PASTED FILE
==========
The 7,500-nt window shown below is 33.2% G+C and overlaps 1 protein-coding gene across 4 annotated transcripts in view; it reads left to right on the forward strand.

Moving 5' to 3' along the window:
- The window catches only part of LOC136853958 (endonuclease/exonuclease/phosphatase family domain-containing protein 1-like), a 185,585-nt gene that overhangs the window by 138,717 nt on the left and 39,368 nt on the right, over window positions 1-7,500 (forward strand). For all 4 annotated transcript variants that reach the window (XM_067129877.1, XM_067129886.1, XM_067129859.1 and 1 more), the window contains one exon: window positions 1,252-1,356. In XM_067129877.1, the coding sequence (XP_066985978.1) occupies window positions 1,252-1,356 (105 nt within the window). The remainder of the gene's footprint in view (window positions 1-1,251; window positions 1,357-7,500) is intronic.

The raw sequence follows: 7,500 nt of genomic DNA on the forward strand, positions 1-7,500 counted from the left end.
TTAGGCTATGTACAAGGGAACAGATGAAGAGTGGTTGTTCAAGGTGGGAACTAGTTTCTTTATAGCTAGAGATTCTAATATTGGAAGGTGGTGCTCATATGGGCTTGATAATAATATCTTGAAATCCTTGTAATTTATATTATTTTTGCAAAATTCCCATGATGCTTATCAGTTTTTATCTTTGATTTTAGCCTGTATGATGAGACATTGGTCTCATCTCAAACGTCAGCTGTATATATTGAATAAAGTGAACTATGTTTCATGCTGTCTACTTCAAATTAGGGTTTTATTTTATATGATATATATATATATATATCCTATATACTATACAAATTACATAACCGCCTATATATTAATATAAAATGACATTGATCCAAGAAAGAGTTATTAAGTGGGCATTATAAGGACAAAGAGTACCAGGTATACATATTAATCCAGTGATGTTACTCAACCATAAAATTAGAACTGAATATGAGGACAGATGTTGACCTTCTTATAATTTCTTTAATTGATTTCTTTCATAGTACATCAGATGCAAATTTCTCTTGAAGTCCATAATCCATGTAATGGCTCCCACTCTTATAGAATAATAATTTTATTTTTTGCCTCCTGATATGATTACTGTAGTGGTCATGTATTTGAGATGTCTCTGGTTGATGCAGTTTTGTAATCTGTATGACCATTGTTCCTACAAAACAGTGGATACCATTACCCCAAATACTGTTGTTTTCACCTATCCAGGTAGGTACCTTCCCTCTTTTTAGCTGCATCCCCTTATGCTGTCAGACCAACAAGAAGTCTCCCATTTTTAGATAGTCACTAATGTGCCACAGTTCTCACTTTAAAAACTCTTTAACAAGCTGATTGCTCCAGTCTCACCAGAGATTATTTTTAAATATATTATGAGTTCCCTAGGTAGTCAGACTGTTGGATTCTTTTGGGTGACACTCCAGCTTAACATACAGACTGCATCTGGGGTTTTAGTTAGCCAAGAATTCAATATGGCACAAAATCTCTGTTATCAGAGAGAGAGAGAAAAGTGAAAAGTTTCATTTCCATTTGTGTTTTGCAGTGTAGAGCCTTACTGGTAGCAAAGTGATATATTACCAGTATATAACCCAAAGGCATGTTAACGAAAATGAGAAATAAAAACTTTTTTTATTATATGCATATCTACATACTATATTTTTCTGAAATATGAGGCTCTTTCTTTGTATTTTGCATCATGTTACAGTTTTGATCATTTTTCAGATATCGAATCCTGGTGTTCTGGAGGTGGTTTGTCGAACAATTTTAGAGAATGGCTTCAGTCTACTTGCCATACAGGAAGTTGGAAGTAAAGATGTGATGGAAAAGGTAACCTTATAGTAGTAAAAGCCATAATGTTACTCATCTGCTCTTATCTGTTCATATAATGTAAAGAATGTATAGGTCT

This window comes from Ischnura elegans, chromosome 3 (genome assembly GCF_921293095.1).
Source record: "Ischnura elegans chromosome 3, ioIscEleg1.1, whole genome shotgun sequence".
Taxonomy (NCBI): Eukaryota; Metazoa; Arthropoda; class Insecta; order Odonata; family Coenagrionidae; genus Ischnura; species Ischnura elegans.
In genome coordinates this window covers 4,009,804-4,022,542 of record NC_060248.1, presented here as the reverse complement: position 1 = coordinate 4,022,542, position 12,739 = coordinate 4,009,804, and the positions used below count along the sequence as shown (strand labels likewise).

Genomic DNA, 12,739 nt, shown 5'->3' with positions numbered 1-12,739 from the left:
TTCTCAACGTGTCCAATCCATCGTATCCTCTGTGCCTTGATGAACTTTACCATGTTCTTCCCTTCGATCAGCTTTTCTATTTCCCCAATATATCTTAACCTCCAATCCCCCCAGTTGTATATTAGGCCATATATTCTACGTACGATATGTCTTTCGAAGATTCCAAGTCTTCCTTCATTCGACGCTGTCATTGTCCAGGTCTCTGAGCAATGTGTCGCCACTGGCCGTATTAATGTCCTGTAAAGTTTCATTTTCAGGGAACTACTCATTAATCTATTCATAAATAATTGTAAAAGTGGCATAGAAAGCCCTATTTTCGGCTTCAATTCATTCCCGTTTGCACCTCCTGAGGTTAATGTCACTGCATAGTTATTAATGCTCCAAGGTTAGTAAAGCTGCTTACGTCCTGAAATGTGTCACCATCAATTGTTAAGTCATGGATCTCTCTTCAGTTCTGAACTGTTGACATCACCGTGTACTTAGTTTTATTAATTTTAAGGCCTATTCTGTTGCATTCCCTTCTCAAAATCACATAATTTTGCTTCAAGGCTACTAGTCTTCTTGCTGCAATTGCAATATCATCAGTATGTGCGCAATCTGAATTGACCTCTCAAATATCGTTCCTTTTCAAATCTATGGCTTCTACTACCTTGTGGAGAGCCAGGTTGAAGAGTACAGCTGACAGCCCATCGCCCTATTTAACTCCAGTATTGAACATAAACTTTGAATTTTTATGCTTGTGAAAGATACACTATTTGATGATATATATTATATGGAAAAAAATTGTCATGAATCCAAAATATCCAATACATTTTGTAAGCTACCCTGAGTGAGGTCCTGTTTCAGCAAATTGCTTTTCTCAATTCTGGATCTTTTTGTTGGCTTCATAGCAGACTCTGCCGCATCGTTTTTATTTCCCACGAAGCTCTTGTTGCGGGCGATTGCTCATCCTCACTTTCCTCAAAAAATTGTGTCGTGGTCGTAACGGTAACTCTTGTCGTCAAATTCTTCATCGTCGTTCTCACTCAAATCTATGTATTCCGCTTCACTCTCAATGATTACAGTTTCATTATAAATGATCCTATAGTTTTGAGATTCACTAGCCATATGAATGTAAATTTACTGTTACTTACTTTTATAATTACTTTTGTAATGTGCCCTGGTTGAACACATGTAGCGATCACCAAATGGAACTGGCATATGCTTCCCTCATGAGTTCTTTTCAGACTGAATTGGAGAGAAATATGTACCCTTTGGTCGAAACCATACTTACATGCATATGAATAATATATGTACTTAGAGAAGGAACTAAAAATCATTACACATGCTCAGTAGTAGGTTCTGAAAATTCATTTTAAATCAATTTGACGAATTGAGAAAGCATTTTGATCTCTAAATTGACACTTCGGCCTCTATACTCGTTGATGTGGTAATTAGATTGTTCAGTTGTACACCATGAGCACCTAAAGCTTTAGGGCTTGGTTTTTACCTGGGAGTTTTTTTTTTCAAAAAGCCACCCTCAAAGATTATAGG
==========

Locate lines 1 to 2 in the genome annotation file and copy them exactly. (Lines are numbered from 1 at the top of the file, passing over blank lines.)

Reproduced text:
The 7,500-nt window shown below is 33.2% G+C and overlaps 1 protein-coding gene across 4 annotated transcripts in view; it reads left to right on the forward strand.

Moving 5' to 3' along the window: